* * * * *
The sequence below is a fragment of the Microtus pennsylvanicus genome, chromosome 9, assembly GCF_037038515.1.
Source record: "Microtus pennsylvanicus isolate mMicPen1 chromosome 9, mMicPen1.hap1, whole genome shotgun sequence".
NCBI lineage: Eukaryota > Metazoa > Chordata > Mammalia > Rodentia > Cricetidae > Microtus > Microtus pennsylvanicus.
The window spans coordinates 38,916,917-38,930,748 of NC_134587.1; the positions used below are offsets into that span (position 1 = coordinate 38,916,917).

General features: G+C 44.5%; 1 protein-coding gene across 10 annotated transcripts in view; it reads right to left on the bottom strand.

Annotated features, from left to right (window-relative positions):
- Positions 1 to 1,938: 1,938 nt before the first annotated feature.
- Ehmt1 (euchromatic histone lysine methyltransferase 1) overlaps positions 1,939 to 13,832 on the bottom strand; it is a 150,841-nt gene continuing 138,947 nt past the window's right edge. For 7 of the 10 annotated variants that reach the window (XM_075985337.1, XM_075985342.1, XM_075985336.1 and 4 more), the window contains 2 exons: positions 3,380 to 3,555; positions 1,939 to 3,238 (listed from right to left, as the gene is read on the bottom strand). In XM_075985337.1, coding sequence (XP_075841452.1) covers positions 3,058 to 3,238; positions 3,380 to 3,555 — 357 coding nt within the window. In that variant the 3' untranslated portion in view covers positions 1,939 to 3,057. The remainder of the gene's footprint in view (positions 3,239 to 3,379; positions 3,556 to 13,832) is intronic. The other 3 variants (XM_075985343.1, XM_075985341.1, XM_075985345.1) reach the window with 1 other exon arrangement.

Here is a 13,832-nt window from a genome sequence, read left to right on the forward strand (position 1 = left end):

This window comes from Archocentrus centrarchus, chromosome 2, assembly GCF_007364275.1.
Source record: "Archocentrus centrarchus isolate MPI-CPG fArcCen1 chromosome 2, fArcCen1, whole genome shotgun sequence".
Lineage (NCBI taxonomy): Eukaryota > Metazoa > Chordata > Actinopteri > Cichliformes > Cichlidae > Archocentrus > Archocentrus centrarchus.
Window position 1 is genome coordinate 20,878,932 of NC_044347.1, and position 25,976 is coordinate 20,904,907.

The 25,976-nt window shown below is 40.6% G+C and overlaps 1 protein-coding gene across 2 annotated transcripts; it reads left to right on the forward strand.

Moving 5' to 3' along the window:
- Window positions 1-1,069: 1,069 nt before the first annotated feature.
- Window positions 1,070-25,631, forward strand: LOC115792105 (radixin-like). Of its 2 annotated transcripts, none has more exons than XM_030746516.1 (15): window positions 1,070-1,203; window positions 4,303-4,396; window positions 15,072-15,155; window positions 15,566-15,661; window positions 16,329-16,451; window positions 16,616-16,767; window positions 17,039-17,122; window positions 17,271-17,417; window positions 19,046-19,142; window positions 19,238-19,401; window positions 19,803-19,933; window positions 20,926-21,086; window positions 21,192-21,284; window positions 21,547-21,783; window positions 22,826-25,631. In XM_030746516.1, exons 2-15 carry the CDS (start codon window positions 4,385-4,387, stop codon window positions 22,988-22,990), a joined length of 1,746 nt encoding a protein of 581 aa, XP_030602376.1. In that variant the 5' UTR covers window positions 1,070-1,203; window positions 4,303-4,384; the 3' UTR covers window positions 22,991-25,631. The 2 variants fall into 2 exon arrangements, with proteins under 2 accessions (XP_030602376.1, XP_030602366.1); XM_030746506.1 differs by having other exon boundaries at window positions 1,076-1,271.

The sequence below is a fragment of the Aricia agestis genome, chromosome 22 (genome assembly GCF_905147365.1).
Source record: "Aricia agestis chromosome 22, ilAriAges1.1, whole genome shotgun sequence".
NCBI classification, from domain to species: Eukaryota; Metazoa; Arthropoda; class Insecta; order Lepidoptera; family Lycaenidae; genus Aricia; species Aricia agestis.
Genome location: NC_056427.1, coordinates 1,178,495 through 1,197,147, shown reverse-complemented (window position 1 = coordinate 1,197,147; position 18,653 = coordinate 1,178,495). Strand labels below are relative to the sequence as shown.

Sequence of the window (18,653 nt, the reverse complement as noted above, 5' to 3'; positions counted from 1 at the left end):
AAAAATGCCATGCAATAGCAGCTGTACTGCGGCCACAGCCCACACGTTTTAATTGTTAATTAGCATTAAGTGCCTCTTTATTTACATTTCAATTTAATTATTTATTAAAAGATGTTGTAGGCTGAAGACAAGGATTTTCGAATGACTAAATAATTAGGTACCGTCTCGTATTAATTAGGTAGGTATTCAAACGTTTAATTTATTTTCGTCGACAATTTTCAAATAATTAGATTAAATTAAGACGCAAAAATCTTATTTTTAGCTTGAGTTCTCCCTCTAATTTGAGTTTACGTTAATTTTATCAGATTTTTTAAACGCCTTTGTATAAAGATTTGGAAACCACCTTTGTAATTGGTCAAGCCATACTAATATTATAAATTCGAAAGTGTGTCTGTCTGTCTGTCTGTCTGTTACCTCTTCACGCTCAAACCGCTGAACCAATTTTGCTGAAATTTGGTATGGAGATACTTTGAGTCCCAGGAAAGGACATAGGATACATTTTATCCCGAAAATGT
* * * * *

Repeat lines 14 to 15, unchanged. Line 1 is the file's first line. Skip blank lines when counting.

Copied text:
The 25,976-nt window shown below is 40.6% G+C and overlaps 1 protein-coding gene across 2 annotated transcripts; it reads left to right on the forward strand.

Moving 5' to 3' along the window: